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Michigan: Obama still ahead 47% to 40%

Barack Obama still holds a solid 47% to 40% lead over John McCain in the key battleground state of Michigan, according to the latest Rasmussen Reports telephone survey of voters there.

Obama’s lead has dropped a statistically insignificant one-point since last month.

When “leaners” are factored in, Obama has a narrower 49% to 45% lead on his Republican rival.

Michigan is increasingly viewed as one of a handful of states that the election will turn on, so both candidates are now spending more on ads there. Obama just this week proposed $4 billion in loans and tax credits to help retool closed factories in Michigan, and his energy plan calls for federal funding to help the ailing auto industry produce more fuel-efficient vehicles. McCain is reportedly considering Mitt Romney as a running mate because the latter is a native of Michigan and is popular with voters in the state.

Nationally, the race between Obama and McCain remains close in the Rasmussen Reports daily Presidential Tracking Poll.

While Obama and McCain both have the support of over 80% of their respective party members in Michigan, the Republican maintains an edge among unaffiliated voters 41% to 37%.

McCain continues to lose ground among male voters. Obama has a slight 45% to 43% lead among men, compared to last month when McCain enjoyed a 46% to 41% margin. In May the GOP candidate had a 19-percentage point lead. Obama’s 49% to 36% lead among women voters is roughly the same as in July.

Obama’s favorability rating has fallen back to where it was in June. Last month 60% of Michigan voters regarded him favorably. Now 54% feel that way. But the number who regard him in Very Favorable terms has edged up to 36%. Forty-five percent of voters, however, regard him unfavorably, roughly the same as the last two months.

Those who have a favorable view of McCain have dropped from 59% in July to 55% now, but 22% now say their opinion of him is Very Favorable, compared to 18% for the previous two months. Those who view McCain unfavorably stands at 43%, down from 46% a month earlier.

Both candidates’ wives are viewed favorably in Michigan – Michelle Obama by 52%, Cindy McCain by 50%. Forty-two percent (40%) have an unfavorable view of Mrs. Obama versus 31% who feel that way about Mrs. McCain.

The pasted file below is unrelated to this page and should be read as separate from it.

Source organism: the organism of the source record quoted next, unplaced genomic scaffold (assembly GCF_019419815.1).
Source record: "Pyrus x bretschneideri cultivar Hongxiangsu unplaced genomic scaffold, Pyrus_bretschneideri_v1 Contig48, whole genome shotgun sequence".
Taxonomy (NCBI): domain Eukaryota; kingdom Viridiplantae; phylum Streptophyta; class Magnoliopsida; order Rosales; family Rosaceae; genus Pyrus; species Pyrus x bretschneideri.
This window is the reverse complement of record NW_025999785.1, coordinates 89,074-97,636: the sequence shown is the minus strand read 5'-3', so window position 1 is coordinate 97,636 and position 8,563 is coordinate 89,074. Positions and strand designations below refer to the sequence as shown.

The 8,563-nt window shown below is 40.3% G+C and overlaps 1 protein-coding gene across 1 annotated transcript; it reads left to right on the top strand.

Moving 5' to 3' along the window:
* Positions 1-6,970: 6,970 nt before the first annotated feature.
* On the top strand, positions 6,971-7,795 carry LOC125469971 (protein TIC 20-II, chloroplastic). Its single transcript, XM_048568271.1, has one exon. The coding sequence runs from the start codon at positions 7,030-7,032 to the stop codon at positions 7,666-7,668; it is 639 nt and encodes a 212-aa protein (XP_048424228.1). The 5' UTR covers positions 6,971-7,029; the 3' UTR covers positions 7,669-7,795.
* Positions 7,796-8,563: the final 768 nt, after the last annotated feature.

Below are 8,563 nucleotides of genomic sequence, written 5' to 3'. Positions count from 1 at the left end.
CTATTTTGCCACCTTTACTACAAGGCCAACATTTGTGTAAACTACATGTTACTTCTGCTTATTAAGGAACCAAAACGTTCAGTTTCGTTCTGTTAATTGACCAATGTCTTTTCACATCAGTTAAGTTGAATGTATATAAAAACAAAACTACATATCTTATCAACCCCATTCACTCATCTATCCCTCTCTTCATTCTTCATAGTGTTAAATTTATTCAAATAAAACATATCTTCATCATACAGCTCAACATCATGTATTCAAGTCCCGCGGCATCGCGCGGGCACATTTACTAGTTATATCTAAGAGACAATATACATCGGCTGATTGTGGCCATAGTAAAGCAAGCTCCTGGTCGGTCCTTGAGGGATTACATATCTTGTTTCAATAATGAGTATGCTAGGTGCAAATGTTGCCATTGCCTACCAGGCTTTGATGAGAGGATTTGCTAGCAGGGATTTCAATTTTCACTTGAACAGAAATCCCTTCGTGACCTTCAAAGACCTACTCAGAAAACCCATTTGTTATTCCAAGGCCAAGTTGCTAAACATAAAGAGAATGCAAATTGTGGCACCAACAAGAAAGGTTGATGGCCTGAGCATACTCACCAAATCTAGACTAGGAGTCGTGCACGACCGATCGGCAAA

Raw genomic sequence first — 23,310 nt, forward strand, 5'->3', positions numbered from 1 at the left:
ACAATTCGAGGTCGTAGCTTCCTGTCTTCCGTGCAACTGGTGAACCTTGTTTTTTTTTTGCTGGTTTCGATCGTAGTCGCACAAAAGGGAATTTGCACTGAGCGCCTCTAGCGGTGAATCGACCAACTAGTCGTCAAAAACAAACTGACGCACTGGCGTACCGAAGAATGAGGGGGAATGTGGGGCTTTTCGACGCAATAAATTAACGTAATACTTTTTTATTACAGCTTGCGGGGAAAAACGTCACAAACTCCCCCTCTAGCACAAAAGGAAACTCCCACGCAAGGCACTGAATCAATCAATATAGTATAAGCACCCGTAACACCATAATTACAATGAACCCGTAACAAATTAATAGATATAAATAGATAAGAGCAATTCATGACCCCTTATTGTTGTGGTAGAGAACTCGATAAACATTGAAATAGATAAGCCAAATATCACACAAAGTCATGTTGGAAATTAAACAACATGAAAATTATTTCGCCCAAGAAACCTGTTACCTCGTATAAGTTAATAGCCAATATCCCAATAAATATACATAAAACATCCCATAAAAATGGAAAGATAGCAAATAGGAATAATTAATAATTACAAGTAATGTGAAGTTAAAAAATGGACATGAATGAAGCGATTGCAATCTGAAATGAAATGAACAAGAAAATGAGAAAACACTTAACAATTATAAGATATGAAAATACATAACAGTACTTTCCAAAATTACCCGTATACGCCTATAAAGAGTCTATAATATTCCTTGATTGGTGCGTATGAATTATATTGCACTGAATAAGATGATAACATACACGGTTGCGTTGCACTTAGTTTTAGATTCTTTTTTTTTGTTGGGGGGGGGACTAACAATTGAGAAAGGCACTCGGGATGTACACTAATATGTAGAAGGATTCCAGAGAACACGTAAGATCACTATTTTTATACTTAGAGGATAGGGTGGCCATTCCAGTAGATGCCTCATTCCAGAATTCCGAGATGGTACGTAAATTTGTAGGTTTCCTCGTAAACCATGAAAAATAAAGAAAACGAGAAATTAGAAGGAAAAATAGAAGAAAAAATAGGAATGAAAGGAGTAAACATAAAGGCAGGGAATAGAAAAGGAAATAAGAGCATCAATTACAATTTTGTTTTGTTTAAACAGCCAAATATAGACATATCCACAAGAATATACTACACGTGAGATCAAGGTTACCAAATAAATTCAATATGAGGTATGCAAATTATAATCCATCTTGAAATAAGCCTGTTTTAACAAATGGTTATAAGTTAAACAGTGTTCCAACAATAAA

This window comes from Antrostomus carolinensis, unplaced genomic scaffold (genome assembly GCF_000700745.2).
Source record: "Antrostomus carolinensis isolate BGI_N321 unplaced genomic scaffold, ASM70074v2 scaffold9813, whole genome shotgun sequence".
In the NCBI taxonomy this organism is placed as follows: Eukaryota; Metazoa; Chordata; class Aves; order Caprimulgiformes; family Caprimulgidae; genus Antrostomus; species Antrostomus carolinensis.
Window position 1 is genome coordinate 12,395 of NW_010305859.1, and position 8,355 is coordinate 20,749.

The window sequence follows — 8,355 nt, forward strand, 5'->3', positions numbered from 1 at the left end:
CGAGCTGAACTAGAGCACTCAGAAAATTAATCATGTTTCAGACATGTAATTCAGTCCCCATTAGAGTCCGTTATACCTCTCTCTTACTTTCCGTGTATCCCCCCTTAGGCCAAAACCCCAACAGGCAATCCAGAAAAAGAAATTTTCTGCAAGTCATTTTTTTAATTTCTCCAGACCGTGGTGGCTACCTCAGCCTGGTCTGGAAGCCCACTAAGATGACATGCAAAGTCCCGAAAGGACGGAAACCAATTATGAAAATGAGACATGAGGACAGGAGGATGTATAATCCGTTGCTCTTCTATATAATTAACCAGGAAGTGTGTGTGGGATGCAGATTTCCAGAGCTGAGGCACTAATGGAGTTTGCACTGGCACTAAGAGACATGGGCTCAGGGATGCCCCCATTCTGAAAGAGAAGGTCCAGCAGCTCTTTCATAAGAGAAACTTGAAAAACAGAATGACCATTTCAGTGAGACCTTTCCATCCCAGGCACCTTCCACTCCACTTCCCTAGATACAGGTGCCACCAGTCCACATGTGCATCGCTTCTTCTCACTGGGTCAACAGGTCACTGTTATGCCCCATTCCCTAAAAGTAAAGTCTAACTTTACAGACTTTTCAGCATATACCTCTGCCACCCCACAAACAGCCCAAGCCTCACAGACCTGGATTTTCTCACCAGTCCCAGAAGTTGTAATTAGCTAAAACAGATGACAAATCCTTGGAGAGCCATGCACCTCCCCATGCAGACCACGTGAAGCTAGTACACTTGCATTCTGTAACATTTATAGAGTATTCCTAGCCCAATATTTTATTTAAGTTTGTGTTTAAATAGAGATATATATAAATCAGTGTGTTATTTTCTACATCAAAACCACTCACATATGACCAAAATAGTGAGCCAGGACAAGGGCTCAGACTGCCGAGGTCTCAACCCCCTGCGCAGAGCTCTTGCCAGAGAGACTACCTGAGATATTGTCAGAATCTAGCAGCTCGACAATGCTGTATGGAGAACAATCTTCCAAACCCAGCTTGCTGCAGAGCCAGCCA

One-third of Michigan voters (33%) think McCain is too old to be president, but 59% disagree. Forty-three percent (43%) say Obama is too inexperienced to be president, but slightly more (47%) do not concur.

Michigan’s 17 Electoral College votes have gone to the Democratic candidates in the last four presidential elections. Rasmussen Markets data shows that Democrats are currently given a -- % chance of winning the state this year. At the time this poll was released, Michigan was ranked as “Leans Democratic” in the Rasmussen Reports Balance of Power Calculator. NOTE: Factors other than the latest Rasmussen Reports poll impact the Balance of Power ratings. The current status is indicated on the table in the upper right hand corner of this article.

Michigan has been harder hit economically than many parts of the country, and over half of the state’s voters (52%) now say economic issues are their number one concern in this election, up from 49% in July. National security, which was the top issue in the 2004 election cycle, is now viewed that way by only 18%.

Voters see both men virtually tied when asked which will be better for the auto industry – 43% say McCain, 44% Obama. But 57% say McCain will be better for the oil industry versus 26% who think that of his Democratic opponent.

Sixty-three percent (63%) say finding new sources of energy is more important than reducing the amount of energy Americans consume, but 29% see cutting energy usage as more important. Forty-four percent (44%) say high gas prices are more likely than government regulation to reduce U.S. energy consumption, although 35% think government regulation will be more effective.

Now 33% of Michigan voters think President Bush is doing a good or excellent job, up for the second month in a row. But over half (53%) still rate his performance poor, down from 57% in July.

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The survey was conducted in partnership with Fox Television Stations, Inc.

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Michigan Likely Democratic

Latest RR Poll

RR Poll Avg.

"538" Avg.

RR Mkts.

In Trade

McCain (R)

43%

42%

41%

Obama (D)

53%

53%

50%

This telephone survey of 700 Likely Voters was conducted by Rasmussen Reports on August 7, 2008. The margin of sampling error for the survey is +/- 4.5 percentage points with a 95% level of confidence.

See Methodology.


Michigan Trends: McCain vs. Obama

Date

McCain

Obama

10/28/2008

43%

53%

10/08/2008

40%

56%

09/21/2008

44%

51%

09/10/2008

46%

51%

08/07/2008

40%

47%

07/10/2008

39%

47%

06/09/2008

42%

45%

05/07/2008

45%

44%

03/25/2008

43%

42%

03/10/2008

44%

41%

02/17/2008

39%

47%


Favorable Ratings for Presidential Candidates in Michigan

 

McCain

Obama

Very Favorable

25%

42%

Somewhat Favorable

28%

16%

Somewhat Unfavorable

21%

11%

Very Unfavorable

25%

29%

Not Sure

1%

2%


Rasmussen Reports - Electoral College Balance of Power Summary

Republicans

160

Democrats

173

Toss-Ups & Leaners

205


About Rasmussen Reports

Rasmussen Reports is an electronic publishing firm specializing in the collection, publication, and distribution of public opinion polling information.

The Rasmussen Reports ElectionEdge™ Premium Service for Election 2008 offers the most comprehensive public opinion coverage ever provided for a Presidential election.

Scott Rasmussen, president of Rasmussen Reports, has been an independent pollster for more than a decade.